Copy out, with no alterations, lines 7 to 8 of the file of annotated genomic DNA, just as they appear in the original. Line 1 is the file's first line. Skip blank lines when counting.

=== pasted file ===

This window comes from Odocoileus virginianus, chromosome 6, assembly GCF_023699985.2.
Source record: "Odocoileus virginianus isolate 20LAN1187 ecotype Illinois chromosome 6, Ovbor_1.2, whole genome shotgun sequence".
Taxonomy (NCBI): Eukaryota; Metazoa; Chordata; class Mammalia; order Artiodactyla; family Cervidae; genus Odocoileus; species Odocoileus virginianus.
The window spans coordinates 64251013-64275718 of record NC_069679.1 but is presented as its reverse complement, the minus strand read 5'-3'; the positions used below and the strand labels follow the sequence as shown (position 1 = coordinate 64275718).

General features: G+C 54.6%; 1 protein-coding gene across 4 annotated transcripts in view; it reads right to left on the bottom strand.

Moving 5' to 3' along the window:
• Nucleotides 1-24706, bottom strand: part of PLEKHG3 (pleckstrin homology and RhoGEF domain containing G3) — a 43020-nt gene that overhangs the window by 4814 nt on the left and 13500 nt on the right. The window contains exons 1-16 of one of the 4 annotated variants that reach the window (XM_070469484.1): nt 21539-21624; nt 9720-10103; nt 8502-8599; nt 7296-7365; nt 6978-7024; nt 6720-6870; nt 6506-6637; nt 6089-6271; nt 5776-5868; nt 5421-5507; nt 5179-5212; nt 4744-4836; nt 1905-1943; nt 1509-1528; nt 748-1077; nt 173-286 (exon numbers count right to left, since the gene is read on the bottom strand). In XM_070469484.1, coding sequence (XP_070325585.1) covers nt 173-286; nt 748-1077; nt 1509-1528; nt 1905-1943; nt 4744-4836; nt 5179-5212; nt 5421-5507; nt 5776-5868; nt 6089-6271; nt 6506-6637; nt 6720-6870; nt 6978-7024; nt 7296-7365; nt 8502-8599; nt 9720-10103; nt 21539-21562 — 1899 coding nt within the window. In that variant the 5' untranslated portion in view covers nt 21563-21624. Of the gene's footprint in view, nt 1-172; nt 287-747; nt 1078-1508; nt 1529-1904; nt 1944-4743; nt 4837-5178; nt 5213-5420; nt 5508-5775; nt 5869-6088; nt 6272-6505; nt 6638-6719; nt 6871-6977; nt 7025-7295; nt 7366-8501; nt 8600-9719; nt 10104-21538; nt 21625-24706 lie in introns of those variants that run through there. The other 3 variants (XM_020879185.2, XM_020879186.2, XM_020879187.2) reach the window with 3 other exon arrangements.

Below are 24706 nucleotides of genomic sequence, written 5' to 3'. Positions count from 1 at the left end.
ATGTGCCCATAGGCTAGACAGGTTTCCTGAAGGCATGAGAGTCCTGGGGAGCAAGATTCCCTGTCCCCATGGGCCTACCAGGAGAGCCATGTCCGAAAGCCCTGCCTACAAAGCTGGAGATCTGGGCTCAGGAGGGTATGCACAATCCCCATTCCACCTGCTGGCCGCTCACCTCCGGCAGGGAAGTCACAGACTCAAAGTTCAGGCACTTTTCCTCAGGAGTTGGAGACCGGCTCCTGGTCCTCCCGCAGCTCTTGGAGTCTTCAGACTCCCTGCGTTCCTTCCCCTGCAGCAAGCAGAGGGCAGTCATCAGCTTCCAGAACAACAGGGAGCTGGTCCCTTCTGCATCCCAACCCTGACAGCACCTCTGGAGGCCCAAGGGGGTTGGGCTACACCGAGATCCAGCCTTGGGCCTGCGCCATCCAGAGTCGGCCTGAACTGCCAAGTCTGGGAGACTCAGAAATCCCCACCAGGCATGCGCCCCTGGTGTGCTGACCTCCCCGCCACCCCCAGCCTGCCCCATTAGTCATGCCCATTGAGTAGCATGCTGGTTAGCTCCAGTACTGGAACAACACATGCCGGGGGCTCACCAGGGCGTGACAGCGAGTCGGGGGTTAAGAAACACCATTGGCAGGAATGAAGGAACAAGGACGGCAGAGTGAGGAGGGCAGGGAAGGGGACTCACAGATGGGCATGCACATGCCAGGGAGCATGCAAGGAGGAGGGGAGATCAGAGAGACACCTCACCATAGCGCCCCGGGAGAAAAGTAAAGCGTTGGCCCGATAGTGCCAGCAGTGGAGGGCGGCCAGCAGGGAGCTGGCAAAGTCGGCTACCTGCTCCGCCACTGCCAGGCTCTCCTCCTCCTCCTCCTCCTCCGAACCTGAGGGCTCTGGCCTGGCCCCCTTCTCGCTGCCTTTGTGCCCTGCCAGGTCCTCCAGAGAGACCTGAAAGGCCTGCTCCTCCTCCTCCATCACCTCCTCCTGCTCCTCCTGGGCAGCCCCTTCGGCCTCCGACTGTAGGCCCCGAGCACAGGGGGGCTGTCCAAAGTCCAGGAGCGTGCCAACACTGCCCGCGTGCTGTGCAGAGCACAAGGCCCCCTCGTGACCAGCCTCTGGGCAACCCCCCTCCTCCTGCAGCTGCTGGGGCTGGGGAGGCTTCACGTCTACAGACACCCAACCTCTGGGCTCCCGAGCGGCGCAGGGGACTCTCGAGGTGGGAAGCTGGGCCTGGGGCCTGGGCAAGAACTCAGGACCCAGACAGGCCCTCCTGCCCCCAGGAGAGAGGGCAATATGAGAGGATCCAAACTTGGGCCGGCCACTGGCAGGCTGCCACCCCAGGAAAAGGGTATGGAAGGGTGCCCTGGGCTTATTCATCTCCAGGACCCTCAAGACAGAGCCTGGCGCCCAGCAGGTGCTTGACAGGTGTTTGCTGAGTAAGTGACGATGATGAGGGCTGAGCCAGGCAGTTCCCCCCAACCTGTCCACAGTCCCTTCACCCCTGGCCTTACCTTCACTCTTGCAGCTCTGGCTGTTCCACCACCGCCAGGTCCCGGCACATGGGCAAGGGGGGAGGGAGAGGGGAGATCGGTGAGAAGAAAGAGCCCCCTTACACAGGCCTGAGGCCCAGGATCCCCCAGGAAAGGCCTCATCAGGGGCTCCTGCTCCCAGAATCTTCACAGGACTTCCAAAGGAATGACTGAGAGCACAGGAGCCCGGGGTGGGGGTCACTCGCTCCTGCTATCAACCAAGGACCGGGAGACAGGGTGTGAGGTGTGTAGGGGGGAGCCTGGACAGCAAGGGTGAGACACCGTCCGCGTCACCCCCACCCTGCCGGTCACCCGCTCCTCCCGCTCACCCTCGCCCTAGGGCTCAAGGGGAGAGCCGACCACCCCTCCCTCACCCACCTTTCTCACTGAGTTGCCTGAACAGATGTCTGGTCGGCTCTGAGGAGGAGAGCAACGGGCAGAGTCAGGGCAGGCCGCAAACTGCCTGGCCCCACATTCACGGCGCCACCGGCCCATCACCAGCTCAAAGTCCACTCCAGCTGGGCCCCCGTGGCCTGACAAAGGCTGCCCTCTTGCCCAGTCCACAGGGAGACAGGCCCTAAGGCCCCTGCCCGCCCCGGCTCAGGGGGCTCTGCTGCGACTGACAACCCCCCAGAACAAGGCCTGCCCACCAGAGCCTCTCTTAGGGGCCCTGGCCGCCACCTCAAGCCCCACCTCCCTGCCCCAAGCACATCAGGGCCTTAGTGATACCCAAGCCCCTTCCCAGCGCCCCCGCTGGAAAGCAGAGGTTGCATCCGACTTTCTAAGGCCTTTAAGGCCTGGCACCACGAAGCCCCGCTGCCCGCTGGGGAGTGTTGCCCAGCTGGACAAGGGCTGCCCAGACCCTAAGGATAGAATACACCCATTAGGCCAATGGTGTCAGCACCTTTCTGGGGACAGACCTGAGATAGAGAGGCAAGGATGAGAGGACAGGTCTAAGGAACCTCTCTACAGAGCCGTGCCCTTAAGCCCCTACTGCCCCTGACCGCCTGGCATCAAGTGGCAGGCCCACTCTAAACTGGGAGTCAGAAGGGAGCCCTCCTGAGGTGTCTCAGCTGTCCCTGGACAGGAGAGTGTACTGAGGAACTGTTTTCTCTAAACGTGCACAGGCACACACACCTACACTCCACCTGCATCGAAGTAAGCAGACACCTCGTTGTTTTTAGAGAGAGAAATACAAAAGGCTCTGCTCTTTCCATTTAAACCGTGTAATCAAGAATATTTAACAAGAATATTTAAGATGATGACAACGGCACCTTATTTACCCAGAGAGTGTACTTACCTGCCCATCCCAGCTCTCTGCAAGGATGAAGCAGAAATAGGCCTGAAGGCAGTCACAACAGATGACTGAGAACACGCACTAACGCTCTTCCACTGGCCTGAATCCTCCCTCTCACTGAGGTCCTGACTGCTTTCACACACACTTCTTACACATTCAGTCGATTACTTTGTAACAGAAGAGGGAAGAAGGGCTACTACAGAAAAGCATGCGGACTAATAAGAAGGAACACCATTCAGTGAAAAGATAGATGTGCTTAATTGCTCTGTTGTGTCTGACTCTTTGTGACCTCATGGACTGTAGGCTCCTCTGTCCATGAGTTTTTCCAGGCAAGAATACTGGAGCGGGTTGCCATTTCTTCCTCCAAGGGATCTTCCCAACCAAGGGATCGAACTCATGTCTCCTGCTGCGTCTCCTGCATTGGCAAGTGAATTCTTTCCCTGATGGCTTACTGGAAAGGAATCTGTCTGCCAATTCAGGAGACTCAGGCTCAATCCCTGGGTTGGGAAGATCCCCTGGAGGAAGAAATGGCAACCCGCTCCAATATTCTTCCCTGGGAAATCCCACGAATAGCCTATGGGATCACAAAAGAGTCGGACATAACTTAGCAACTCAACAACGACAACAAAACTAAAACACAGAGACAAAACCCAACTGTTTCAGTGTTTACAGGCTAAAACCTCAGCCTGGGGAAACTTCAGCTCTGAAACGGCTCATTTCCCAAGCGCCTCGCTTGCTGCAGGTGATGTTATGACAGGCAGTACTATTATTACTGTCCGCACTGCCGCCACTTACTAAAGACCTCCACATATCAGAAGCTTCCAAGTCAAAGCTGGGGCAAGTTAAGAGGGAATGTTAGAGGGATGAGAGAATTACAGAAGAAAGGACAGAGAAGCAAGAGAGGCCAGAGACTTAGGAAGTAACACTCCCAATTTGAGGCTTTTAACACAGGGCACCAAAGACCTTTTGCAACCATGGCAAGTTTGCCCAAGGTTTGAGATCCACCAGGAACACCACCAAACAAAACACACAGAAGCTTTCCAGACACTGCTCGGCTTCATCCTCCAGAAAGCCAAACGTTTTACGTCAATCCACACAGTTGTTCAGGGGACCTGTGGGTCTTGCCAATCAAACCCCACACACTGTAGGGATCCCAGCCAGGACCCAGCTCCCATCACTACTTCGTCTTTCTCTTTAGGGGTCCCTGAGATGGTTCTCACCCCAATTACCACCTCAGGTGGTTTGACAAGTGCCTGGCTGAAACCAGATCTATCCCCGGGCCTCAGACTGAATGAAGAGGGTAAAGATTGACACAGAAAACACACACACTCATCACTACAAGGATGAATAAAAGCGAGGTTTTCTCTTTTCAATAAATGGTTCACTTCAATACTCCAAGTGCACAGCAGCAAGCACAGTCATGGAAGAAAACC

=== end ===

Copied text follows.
• Nucleotides 1-24706, bottom strand: part of PLEKHG3 (pleckstrin homology and RhoGEF domain containing G3) — a 43020-nt gene that overhangs the window by 4814 nt on the left and 13500 nt on the right. The window contains exons 1-16 of one of the 4 annotated variants that reach the window (XM_070469484.1): nt 21539-21624; nt 9720-10103; nt 8502-8599; nt 7296-7365; nt 6978-7024; nt 6720-6870; nt 6506-6637; nt 6089-6271; nt 5776-5868; nt 5421-5507; nt 5179-5212; nt 4744-4836; nt 1905-1943; nt 1509-1528; nt 748-1077; nt 173-286 (exon numbers count right to left, since the gene is read on the bottom strand). In XM_070469484.1, coding sequence (XP_070325585.1) covers nt 173-286; nt 748-1077; nt 1509-1528; nt 1905-1943; nt 4744-4836; nt 5179-5212; nt 5421-5507; nt 5776-5868; nt 6089-6271; nt 6506-6637; nt 6720-6870; nt 6978-7024; nt 7296-7365; nt 8502-8599; nt 9720-10103; nt 21539-21562 — 1899 coding nt within the window. In that variant the 5' untranslated portion in view covers nt 21563-21624. Of the gene's footprint in view, nt 1-172; nt 287-747; nt 1078-1508; nt 1529-1904; nt 1944-4743; nt 4837-5178; nt 5213-5420; nt 5508-5775; nt 5869-6088; nt 6272-6505; nt 6638-6719; nt 6871-6977; nt 7025-7295; nt 7366-8501; nt 8600-9719; nt 10104-21538; nt 21625-24706 lie in introns of those variants that run through there. The other 3 variants (XM_020879185.2, XM_020879186.2, XM_020879187.2) reach the window with 3 other exon arrangements.

Below are 24706 nucleotides of genomic sequence, written 5' to 3'. Positions count from 1 at the left end.